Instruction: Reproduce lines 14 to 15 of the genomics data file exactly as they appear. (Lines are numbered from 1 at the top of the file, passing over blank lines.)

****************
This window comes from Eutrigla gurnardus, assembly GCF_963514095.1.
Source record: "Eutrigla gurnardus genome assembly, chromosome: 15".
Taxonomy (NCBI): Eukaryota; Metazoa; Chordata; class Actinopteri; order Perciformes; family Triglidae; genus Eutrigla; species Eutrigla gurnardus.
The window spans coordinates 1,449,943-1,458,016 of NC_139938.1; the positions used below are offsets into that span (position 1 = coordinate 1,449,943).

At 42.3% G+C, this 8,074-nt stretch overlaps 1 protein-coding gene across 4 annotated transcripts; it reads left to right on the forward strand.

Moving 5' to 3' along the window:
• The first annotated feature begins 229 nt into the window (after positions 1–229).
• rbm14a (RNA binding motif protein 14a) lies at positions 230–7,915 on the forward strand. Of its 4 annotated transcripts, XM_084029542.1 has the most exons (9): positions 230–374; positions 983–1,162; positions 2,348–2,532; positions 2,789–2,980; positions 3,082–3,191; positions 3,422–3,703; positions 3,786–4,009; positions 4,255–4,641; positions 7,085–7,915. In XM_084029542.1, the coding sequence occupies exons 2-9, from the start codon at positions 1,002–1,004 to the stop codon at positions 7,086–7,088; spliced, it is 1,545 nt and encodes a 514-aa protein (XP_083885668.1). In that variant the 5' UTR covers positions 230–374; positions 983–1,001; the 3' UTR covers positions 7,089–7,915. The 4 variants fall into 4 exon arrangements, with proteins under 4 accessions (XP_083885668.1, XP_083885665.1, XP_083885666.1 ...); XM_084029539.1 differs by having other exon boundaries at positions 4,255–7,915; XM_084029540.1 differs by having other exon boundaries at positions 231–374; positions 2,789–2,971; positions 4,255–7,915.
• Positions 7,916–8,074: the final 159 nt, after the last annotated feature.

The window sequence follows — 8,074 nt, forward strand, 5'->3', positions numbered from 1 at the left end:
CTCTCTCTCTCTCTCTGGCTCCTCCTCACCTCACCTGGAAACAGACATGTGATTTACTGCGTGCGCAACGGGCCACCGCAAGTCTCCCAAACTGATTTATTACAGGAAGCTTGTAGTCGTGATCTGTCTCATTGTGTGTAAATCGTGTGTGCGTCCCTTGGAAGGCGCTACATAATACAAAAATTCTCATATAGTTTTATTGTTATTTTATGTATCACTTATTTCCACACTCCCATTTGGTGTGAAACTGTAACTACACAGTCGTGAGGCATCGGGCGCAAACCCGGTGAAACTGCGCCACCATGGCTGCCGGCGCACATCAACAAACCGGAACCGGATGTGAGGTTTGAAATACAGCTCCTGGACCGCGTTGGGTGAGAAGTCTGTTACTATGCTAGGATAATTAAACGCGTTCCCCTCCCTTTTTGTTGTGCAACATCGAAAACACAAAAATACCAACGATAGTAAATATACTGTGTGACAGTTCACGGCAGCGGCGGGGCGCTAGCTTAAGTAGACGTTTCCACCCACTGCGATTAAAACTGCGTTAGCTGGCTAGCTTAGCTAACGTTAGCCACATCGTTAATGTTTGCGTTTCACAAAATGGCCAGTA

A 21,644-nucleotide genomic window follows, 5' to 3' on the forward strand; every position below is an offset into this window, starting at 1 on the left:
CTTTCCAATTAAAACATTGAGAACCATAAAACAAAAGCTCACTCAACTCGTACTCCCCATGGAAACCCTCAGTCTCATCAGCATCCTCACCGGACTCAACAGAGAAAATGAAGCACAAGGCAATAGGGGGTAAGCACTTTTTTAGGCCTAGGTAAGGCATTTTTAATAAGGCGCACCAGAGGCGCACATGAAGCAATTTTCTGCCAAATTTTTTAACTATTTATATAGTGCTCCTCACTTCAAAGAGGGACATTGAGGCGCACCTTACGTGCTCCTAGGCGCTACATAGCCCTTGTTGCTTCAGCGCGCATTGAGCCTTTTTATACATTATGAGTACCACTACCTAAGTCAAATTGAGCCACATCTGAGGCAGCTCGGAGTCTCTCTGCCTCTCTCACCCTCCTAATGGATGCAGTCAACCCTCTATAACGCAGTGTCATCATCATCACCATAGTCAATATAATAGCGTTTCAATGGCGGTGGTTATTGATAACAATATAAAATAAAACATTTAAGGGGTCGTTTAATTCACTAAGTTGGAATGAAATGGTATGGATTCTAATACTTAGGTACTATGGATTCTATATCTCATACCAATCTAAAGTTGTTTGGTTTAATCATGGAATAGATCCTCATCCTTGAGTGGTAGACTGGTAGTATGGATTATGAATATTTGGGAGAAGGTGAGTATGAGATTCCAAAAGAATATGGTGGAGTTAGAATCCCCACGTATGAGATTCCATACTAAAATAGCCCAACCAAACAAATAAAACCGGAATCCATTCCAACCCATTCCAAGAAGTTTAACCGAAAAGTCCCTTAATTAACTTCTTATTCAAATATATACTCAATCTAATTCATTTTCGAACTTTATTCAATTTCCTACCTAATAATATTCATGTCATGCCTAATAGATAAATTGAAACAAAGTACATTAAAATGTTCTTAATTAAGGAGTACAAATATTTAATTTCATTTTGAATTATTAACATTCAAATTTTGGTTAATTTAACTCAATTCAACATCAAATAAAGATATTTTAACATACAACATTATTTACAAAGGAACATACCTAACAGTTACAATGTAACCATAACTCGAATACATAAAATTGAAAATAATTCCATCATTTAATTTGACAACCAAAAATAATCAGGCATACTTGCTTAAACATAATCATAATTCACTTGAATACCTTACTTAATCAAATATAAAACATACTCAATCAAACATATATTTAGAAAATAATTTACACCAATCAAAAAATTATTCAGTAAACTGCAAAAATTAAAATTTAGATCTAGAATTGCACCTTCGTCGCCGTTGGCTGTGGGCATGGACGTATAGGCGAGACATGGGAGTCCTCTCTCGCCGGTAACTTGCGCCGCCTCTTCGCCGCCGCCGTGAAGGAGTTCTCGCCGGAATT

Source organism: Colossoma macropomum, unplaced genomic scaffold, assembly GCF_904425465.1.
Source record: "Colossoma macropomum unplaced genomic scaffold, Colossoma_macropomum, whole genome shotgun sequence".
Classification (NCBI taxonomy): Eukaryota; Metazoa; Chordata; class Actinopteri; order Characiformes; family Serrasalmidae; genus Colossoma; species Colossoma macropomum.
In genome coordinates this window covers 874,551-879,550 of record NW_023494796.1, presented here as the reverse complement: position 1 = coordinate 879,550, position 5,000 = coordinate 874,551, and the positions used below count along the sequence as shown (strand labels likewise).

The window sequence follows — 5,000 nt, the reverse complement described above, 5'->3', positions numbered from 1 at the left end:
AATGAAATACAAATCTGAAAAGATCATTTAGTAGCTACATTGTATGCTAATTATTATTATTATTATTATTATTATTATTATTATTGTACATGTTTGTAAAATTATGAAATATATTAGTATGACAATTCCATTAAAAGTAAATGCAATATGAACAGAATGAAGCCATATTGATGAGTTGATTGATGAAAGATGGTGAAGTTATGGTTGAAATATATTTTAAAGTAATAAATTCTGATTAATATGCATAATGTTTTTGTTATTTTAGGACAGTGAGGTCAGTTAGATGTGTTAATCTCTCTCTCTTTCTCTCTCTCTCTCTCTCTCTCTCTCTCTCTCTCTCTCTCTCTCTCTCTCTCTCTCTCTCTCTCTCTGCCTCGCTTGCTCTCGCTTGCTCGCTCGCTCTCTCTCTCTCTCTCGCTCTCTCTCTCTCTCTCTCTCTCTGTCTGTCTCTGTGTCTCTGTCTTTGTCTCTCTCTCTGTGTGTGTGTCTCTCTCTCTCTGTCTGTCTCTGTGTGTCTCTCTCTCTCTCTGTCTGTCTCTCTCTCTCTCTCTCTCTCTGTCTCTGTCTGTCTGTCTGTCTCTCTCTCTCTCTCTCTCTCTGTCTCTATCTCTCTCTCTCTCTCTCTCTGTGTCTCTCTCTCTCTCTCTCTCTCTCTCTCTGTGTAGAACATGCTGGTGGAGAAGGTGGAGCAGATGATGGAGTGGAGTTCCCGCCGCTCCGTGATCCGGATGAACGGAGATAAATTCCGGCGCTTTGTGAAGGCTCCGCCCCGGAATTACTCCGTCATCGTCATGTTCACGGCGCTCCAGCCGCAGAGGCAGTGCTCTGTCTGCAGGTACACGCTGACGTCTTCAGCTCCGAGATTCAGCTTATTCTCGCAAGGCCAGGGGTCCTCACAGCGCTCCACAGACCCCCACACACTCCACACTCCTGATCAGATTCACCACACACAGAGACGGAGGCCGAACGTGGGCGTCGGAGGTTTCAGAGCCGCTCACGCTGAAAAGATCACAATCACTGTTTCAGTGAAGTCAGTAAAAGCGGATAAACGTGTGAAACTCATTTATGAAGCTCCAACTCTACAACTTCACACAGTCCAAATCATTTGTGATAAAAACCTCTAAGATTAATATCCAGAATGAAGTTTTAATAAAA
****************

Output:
Source organism: Colossoma macropomum, unplaced genomic scaffold, assembly GCF_904425465.1.
Source record: "Colossoma macropomum unplaced genomic scaffold, Colossoma_macropomum, whole genome shotgun sequence".